Government Adopts Energy Concept

The German Government today adopted its new Energy Concept for the period until 2050.  The final concept has been slightly modified compared to the draft from 7 September. Changes relate to various areas, including the introduction of a market transparency office, toning down the 2050 energy efficiency goals for buildings, or CO2 emission targets for cars.

In line with the previous draft, in 2020 renewables shall account for 18% of gross final energy consumption (Bruttoendenergieverbrauch). This shall increase to 60% in 2050.

The renewable energy section contains changes for rather specific items. The 2012 amendment of the EEG shall now strenghten “market and network integration”. For onshore wind, changes cover nature protection, participation of municipalities, improved compatibility of wind turbines and radar equipment, or a register of existing installations. The CCS part received some attention to ensure the continued use of coal, including lignite.

As expected, the government continues to consider nuclear energy a necessary “bridging technology” that helps to stabilize energy prices. The extension of the operating times of the 17 German nuclear power plants for an average of 12 years remains unchanged. Nuclear power plants that started operating in or before 1980 will get an additional 8 years, newer plants will get an extension of 14 years.

The Energy Concept does not address details of how the additional profits for the nuclear power plant operators shall be skimmed off. Instead, this is left to a nuclear fuel rod tax, together with a contractual arrangement with the operators. The government reportedly plans to skim off roughly EUR 30 billion of the additional profits of the nuclear power operators. Close to half of the sum shall be used to consolidate the budget and for the rehabilitation of the former salt mine Asse in Lower-Saxony, where nuclear waste is currently stored. The rest shall be used to promote renewable energy. The utilities shall pay a nuclear fuel rod tax of EUR 2.3 billion from 2011 to 2016.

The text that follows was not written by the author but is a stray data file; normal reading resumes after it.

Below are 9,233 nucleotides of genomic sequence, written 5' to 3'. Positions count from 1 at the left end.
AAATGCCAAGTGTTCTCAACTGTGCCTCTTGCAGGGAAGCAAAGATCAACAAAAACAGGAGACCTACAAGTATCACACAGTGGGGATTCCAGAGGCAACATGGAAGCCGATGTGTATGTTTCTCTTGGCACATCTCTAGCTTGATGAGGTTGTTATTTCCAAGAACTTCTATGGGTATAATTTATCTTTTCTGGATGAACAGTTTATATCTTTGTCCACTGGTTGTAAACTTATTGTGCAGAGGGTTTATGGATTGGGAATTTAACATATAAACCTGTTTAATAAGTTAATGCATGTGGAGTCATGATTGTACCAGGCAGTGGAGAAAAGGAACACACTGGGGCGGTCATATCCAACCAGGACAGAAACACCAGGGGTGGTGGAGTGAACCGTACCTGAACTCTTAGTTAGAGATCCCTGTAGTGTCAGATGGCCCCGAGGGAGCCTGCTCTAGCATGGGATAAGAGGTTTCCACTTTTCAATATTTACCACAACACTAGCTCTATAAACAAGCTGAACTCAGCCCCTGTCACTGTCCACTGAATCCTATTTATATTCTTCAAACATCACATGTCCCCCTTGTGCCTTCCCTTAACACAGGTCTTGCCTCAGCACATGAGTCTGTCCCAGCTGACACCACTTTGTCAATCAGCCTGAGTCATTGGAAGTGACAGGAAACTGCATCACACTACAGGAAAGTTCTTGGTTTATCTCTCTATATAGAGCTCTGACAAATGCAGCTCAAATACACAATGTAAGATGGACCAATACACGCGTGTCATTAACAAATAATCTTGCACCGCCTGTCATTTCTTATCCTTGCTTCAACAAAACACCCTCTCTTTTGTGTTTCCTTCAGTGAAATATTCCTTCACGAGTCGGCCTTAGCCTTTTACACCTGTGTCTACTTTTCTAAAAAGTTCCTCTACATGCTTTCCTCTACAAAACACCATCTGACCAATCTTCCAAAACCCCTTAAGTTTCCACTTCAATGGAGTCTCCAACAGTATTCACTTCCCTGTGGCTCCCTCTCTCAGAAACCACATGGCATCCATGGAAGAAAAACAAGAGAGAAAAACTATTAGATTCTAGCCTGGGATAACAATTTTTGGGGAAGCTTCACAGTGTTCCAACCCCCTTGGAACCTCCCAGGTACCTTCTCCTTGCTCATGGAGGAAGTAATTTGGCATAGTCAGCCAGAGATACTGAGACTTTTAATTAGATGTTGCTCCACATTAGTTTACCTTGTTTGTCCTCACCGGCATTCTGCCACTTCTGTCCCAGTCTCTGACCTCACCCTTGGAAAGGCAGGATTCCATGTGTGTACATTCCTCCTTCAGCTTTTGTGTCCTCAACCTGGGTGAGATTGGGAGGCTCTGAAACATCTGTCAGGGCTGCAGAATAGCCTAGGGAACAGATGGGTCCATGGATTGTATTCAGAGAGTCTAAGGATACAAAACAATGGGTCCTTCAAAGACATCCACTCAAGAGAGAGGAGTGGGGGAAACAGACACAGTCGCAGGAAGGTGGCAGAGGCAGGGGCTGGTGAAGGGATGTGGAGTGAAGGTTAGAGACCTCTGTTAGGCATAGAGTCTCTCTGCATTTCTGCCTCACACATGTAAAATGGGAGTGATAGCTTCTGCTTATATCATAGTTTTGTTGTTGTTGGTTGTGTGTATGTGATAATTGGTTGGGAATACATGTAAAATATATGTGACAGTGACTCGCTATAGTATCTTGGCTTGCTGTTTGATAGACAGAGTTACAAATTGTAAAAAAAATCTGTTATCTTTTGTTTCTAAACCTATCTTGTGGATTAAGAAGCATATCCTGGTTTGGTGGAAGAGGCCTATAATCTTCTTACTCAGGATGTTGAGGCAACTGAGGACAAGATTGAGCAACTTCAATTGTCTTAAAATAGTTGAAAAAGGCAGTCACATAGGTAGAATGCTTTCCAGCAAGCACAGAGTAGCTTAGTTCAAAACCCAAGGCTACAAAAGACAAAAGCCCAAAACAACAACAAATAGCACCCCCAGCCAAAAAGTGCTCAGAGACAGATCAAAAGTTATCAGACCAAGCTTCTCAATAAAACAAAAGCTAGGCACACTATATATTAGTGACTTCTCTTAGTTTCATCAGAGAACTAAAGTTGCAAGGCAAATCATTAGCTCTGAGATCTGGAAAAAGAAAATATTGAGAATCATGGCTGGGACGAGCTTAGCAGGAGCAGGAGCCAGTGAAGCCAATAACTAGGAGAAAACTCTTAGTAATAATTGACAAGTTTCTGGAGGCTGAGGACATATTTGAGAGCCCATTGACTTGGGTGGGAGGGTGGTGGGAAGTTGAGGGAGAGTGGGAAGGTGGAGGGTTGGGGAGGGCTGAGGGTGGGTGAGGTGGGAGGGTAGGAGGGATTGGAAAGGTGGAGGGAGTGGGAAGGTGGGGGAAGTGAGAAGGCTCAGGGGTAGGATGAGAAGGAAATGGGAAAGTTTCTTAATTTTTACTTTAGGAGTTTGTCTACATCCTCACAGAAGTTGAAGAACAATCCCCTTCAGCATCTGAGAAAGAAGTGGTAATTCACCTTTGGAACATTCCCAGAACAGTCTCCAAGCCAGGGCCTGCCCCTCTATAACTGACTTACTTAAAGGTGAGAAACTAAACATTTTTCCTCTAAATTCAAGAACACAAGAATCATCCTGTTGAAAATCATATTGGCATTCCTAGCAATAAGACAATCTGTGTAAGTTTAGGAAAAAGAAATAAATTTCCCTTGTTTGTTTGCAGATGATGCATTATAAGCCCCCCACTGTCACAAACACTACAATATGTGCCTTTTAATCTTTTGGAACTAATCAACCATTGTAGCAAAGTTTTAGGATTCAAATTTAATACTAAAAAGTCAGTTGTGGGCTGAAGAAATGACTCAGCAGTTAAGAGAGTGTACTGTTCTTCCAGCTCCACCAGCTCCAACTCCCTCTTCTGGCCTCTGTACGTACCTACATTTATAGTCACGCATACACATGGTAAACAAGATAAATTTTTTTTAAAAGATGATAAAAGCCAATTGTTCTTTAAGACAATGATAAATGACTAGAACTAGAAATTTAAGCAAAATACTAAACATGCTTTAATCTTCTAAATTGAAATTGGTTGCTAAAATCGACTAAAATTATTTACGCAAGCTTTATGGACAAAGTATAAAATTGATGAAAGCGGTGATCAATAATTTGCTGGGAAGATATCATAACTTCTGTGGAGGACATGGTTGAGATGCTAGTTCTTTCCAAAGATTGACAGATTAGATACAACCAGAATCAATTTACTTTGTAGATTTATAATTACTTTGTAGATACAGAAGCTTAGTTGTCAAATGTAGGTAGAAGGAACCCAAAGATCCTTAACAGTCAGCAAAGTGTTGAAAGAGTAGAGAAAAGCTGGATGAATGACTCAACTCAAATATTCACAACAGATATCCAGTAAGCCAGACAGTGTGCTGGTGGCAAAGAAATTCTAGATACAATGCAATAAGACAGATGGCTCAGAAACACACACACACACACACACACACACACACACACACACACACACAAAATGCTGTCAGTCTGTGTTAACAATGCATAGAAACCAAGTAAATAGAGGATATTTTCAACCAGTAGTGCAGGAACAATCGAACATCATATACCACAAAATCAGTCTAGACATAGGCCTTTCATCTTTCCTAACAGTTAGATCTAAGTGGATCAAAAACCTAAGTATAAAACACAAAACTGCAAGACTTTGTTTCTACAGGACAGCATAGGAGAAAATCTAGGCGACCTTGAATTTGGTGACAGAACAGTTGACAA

The decision to extend nuclear power, the most controversially discussed aspect of the Energy Concept of the past weeks, has again been heavily criticized by the opposition and environmental groups, many of whom announced to bring legal action against the extension. It its disputed whether the Federal Council, the legislative body that represents the sixteen Länder (Federal States) on the federal level, needs to consent to the extension. In the Federal Council, the ruling coalition government does not hold a majority. It is likely that the Federal Constitutional Court in Karlsruhe will have to decide the matter.

The nuclear energy and fossil fuels section of the final Energy Concept contains a new part dealing with “strengthening competitive structures”. To this end, an improved permanent monitoring system of market activities shal be introduced. More specifically, a new “Market Transparency Office” (Markttransparenzstelle) located with the Cartel Office shall be created.

Another main focus of the Energy Concept is on the energy savings potential of buildings, as commercial and residential buildings account for 40% of the energy consumption. Instead of using coercive means like tax disadvantages, which the draft Energy Concept announced, the government now wants to trigger a massive energy-efficient renovation program by giving incentives. The “climate neutral” requirement for buildings by 2050 has been toned down to an energy efficiency reduction target of 80%. Exact requirements and financial details remain controversial and will have to be decided during the respective legislative process. For 2011, figures range from EUR 950 to EUR 3 billion per year, Handelsblatt and other papers write.

While the draft Energy Concept intended to lower CO2 emissions for new cars from 160 g/km to 35 g/km by 2040, the final concept refrains from giving specific figures, but refers to further developing EU requirements.

Sources: Energy Concept; Federal GovernmentHandelsblatt, Spiegel, OpenReport

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